Acacia dorothea

Dorothy's wattle

Family: Fabaceae Subfamily Mimosoideae

Grows from 0.3 to 4 metres high. It has phyllodes that are oblanceolate to narrowly-elliptic and straight to slightly curved, to 8 cm long; blue-green in colour.

Like many wattles, flowers are bright to deep yellow with each flower very small and produced in globular heads; although in this species the heads can be globular to short cylindrical spikes. The heads/spikes are clustered in groups (racemes) of 5 to 8, produced in the leaf axils. Flowering is August to October.

Seed pods are straight to slightly curved to 6 cm long, and about 1 cm wide.

It grows in a restricted range from Newnes district to near Robertson in the Southern Highlands of NSW, in dry sclerophyll forest, woodland or scrub, in sandy or clayey soils.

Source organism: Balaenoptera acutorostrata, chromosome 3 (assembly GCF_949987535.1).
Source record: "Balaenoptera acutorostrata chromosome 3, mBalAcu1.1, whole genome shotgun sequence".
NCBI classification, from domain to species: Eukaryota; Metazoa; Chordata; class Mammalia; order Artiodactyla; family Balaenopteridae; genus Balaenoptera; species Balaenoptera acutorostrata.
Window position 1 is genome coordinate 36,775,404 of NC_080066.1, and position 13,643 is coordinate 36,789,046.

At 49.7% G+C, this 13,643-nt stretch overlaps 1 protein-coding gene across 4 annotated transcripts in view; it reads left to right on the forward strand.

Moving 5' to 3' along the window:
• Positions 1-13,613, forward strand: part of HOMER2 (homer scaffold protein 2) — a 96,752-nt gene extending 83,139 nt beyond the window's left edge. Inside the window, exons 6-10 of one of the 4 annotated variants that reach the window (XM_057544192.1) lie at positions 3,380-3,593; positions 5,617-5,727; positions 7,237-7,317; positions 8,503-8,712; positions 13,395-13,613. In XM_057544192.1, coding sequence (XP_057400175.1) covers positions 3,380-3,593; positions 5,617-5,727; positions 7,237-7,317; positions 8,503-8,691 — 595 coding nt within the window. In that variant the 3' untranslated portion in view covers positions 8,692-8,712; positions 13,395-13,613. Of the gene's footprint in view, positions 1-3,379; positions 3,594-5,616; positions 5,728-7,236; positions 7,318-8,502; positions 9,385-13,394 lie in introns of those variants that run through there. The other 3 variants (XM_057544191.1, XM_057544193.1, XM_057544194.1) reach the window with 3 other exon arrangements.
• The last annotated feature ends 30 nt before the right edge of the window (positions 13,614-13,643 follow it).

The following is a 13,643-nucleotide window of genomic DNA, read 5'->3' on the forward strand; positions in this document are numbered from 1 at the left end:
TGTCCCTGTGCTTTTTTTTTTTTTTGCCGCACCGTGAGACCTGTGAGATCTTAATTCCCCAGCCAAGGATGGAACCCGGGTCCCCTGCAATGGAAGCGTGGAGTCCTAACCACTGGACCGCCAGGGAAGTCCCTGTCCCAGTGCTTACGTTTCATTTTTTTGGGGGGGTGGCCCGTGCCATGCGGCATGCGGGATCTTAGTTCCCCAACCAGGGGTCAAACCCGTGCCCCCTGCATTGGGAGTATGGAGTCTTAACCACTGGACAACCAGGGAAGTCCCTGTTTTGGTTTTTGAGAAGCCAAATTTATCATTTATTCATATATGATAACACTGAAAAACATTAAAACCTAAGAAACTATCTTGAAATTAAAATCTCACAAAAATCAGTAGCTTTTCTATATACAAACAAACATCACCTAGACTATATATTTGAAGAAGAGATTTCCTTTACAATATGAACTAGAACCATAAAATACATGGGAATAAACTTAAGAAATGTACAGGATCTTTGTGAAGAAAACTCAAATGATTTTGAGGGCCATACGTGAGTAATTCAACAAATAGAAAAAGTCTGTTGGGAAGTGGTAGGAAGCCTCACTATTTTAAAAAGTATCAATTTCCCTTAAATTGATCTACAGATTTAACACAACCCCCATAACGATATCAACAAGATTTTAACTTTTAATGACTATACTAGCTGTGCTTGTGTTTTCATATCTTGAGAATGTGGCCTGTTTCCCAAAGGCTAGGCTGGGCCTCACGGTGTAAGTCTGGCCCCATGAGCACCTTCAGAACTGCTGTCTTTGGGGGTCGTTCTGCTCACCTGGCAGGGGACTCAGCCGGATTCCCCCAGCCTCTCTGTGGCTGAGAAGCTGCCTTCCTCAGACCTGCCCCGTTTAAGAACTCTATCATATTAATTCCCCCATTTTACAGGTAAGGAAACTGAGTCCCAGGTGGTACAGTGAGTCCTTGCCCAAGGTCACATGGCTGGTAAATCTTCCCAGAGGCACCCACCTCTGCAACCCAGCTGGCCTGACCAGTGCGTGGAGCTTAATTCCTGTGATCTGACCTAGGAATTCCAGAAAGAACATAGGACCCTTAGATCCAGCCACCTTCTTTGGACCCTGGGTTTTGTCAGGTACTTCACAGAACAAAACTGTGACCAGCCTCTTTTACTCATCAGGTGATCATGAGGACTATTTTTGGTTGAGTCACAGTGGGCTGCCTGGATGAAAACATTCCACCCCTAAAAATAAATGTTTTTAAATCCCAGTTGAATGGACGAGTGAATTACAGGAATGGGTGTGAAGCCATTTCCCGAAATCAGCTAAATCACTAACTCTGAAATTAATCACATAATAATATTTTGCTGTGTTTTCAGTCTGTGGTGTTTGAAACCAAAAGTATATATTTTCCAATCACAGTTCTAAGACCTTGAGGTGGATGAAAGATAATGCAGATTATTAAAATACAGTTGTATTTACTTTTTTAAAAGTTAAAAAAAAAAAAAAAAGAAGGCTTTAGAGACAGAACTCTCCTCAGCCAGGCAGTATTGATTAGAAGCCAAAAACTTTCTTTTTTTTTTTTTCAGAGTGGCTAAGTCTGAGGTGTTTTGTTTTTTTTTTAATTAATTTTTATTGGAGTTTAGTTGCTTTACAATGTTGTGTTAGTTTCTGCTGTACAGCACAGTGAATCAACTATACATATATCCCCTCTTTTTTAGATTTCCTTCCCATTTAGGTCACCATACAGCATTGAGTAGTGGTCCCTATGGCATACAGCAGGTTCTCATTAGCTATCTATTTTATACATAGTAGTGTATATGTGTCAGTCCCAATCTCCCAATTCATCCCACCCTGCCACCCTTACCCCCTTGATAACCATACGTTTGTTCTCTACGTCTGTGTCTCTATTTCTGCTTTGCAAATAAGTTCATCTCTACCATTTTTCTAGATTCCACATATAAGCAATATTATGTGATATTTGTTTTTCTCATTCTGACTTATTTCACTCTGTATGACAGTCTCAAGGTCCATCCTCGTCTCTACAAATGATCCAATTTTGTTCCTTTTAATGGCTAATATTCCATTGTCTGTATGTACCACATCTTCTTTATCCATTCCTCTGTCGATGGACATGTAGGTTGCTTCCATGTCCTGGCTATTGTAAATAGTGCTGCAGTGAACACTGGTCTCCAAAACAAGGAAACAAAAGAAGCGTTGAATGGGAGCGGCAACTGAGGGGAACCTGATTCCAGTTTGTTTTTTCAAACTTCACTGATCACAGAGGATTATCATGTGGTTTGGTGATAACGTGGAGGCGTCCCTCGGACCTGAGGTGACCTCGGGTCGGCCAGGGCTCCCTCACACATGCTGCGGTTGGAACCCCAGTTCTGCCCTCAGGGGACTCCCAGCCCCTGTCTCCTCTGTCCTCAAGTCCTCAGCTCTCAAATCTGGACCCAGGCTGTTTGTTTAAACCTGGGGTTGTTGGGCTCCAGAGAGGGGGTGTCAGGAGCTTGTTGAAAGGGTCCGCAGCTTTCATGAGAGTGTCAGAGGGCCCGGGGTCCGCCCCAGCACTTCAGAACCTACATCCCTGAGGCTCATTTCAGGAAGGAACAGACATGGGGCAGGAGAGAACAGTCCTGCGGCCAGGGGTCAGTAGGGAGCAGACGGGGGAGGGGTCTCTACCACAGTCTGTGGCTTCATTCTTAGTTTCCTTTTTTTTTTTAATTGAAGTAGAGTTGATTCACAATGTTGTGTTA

In the garden

No cultivation details.

Acacias can suffer from a number of pests, including borers, scale, galls and leaf miners. Growing plants suitable to your local environment minimises these pests occurring.

Propagation

Propagation is easy from scarified seed by covering with boiling water for 24 hours and discarding any seeds still floating on the surface.

Other information

Acacia from Greek acis, a thorn.
dorothea named by Joseph Henry Maiden after his daughter Dorothy. Joseph Maiden (1859–1925) was an early Australian botanist who made a major contribution to knowledge of the Australian flora, especially the genus Acacia and Eucalyptus.

It has a restricted range but not known to be at risk in the wild.


http://plantnet.rbgsyd.nsw.gov.au/cgi-bin/NSWfl.pl?page=nswfl&lvl=sp&name=Acacia~dorothea
https://en.wikipedia.org/wiki/Joseph_Maiden

By Jeff Howes